(CNN) -- James Traficant Jr., who railed against government agencies while serving as a wild-haired, maverick congressman from Ohio, died Saturday after being critically injured in a tractor accident on his farm. Traficant was 73.
Family attorney Heidi Hanni told CNN that Traficant passed away at 11:30 a.m. He'd been riding a small 1943 tractor on Tuesday at his farm in Greenford, Ohio, when he lost control, causing the tractor to roll over him, local police said.
He died at St. Elizabeth Health Center, the Youngstown Vindicator reported.
Traficant was a Democrat who represented Ohio's 17th Congressional District from 1985 to 2002.
With a penchant for colorful, sometimes crude language, Traficant made a name for himself in Washington long before being convicted on federal corruption charges, a courtroom defeat that led to his expulsion from Congress because of ethics violations tied to it.
"There are no ethics in politics," he declared at his ethics hearing. "And there should be no ethics committee. It is dog eat dog. Castrate your opponent."
Such comments made him a favorite of reporters in Washington, where he was willing to offer his opinion on just about any topic.
'Beam me up!'
He was equally famous in Washington for his hair.
The Washington Post obit noted: "Reporters outdid themselves in trying to describe Mr. Traficant's pompadour -- and to determine whether it was real. In the words of the Los Angeles Times, it was a 'Planet of the Apes sort of hair helmet,' or as Washingtonian magazine put it, 'a creature from Lake Erie before it was cleaned up.'"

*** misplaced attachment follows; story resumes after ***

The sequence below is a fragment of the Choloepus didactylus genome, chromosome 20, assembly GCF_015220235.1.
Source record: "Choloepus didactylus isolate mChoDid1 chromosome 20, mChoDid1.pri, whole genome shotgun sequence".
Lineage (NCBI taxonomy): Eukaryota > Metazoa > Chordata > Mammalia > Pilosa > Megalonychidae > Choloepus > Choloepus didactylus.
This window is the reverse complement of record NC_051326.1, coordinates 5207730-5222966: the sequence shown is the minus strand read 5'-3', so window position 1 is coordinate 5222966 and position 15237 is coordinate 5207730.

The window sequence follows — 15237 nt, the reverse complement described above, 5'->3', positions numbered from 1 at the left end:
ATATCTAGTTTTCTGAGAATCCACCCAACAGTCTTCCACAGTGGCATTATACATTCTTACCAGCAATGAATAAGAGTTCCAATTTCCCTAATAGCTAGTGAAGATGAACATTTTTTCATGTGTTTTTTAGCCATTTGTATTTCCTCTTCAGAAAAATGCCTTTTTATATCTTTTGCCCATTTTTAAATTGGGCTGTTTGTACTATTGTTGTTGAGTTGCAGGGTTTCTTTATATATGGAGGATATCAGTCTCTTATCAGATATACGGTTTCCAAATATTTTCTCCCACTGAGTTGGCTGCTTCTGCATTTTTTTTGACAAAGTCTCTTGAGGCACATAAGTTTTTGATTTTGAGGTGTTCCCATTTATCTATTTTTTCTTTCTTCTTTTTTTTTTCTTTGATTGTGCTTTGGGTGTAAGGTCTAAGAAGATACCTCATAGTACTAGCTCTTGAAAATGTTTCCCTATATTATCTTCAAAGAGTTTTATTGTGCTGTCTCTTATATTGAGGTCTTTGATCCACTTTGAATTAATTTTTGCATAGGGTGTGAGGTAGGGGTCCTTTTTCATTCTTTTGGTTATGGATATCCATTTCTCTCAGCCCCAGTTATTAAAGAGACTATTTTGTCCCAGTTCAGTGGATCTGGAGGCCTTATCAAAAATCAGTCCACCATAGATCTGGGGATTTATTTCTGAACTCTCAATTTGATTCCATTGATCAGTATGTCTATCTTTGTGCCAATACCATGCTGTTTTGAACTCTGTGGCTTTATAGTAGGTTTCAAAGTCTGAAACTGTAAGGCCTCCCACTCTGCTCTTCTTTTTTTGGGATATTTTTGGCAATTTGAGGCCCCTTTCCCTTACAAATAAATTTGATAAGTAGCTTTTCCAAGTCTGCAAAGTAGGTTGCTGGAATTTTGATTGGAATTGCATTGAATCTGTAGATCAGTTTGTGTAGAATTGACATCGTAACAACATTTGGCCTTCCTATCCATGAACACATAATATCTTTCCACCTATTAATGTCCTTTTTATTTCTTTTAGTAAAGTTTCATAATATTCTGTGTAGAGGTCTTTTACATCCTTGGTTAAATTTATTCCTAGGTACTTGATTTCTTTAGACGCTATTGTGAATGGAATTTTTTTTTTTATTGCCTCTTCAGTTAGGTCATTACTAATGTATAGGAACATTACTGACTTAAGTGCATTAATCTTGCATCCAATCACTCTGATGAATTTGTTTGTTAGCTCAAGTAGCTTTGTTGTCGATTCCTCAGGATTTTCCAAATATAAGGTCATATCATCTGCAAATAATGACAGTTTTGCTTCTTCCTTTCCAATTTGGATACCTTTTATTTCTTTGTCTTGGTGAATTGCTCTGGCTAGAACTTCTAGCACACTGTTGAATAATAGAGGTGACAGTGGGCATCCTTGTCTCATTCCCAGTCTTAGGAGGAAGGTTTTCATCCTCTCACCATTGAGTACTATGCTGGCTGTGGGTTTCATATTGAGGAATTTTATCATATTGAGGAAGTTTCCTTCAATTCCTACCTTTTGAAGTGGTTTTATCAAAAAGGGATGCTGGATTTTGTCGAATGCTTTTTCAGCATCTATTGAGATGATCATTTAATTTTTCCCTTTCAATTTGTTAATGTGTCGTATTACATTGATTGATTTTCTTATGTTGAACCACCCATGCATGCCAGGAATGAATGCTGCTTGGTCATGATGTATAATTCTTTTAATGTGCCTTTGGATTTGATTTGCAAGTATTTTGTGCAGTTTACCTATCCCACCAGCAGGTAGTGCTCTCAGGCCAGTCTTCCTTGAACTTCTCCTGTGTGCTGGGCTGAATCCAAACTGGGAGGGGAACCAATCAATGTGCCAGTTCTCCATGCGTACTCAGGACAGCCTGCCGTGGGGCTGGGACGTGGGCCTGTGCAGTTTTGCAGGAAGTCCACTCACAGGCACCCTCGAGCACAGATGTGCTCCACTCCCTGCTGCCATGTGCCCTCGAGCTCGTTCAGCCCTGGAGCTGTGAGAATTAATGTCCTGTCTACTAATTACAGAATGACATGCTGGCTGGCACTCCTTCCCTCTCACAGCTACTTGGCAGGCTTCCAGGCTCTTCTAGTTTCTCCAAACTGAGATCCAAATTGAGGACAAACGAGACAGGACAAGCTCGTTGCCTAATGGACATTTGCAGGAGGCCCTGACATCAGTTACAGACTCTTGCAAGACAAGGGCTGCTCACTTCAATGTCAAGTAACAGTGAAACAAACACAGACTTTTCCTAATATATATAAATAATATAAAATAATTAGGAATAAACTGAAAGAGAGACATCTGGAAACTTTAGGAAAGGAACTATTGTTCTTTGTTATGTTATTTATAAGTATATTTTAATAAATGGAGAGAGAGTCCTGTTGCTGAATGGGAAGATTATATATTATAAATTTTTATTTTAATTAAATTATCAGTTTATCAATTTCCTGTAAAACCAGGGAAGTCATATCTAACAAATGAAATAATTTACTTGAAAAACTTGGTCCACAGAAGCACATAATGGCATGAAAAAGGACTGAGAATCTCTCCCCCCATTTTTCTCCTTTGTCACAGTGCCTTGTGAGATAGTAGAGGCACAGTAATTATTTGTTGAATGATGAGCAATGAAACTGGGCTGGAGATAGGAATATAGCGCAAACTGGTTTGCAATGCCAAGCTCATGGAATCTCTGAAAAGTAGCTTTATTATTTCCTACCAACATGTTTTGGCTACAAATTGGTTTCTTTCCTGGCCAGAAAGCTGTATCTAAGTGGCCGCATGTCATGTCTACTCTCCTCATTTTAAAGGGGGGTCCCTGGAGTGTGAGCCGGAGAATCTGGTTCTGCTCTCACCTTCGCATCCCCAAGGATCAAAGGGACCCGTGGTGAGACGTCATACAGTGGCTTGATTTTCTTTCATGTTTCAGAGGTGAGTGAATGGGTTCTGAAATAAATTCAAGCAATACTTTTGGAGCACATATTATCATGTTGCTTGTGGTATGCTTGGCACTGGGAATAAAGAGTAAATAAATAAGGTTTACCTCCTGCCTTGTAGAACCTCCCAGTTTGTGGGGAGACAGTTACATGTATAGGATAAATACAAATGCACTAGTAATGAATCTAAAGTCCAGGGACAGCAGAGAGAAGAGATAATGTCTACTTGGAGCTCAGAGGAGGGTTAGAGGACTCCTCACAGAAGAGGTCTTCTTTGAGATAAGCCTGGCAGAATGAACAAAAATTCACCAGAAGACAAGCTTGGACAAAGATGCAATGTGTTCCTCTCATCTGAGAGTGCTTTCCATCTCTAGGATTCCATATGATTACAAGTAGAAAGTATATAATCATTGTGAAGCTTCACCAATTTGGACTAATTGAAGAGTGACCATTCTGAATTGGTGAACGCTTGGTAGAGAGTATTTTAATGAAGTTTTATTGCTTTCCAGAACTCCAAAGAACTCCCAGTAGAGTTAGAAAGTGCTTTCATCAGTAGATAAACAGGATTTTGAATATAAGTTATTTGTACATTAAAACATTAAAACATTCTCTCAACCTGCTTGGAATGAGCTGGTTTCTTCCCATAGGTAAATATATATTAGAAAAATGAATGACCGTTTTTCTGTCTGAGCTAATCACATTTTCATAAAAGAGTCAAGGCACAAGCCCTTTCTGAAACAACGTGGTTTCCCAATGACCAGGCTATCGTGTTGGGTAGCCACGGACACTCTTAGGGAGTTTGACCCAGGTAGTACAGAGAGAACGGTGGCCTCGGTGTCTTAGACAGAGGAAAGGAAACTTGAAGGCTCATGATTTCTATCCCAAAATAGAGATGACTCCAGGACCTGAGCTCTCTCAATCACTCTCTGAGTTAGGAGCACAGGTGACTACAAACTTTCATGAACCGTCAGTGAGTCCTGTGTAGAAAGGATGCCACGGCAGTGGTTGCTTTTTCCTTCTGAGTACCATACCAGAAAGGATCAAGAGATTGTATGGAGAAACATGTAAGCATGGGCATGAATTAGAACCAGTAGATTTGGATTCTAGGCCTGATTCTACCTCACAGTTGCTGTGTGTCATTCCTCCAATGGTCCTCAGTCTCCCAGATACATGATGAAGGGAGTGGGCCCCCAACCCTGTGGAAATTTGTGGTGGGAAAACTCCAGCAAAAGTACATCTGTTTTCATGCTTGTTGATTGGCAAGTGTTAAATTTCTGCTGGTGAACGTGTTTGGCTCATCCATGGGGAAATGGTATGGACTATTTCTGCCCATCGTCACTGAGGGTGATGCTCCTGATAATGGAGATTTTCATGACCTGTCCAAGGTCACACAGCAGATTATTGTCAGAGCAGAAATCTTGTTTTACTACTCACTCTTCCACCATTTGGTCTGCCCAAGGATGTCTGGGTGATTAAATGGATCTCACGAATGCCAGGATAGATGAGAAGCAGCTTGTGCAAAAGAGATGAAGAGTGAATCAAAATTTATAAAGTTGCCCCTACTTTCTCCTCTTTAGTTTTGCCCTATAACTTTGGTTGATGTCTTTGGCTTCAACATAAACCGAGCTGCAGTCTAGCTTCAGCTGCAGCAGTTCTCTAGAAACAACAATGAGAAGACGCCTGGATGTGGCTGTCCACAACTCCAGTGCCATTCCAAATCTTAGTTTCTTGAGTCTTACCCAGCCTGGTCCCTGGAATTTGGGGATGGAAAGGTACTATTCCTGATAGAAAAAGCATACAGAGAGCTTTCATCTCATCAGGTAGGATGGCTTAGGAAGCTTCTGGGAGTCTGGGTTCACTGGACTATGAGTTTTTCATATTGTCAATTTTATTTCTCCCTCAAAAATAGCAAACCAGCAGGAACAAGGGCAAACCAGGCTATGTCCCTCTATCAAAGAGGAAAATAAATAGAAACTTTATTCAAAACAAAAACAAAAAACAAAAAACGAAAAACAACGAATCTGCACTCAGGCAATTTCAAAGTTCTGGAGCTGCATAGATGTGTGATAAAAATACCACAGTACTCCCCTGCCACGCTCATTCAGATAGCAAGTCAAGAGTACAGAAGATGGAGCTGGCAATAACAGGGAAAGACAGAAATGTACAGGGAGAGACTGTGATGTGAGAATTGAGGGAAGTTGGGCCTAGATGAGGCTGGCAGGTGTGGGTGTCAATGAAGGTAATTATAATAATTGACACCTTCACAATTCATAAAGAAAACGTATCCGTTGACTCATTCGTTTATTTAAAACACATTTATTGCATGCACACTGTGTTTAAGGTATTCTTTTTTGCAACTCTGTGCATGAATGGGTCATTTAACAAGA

But it turned out Traficant wore a toupee. This was discovered in 2002 when he was booked into a jail in Akron, Ohio, before being sent to federal prison, and authorities searched for "contraband or weapons," according to a CNN story. A jail official said it was a small hairpiece and didn't fully cover Traficant's head.
Traficant made flamboyant and animated House speeches, which often ended with his trademark, "Beam me up!"
A former football player at the University of Pittsburgh, Traficant went on to play the role of hometown hero after graduation, serving as a drug counselor and Mahoning County, Ohio, sheriff.
While sheriff, Traficant was tried on bribery charges in 1983. Acting as his own lawyer, he persuaded a jury to acquit him, saying he was conducting his own sting operation. He was elected to Congress in 1984.
He was a bold figure who often spoke passionately about the problems so many working families face. Our prayers go out to his family. (2/2)— Bill Johnson (@RepBillJohnson) September 27, 2014
In Washington, he barreled through the House in rumpled sports coats and loud shirts. Traficant fashioned himself as a maverick populist, spending much of his career railing against foreign aid and various government agencies, including the Internal Revenue Service and the CIA.
"Lying, thieving, stealing nincompoops" is how he once described the latter.
Convicted of bribery charges
In April 2002, Traficant was convicted on 10 charges of bribery, racketeering and tax evasion. Although not a lawyer, Traficant again represented himself.
He was expelled from the House later that year by a 420-1 vote, becoming only the second congressman expelled since the Civil War.
He took up painting as a hobby while he served his sentence from 2002 to 2009.
Months after his release from prison, Traficant filed for office as an independent but lost his bid to regain his old seat to sitting Rep. Tim Ryan, a Democrat.
A few days before his expulsion from Congress, Traficant told CNN, "I'm a son of a truck driver. Forget this Congress business, I'm a regular guy."
Parts of this story came from a 2002 CNN profile of James Traficant Jr.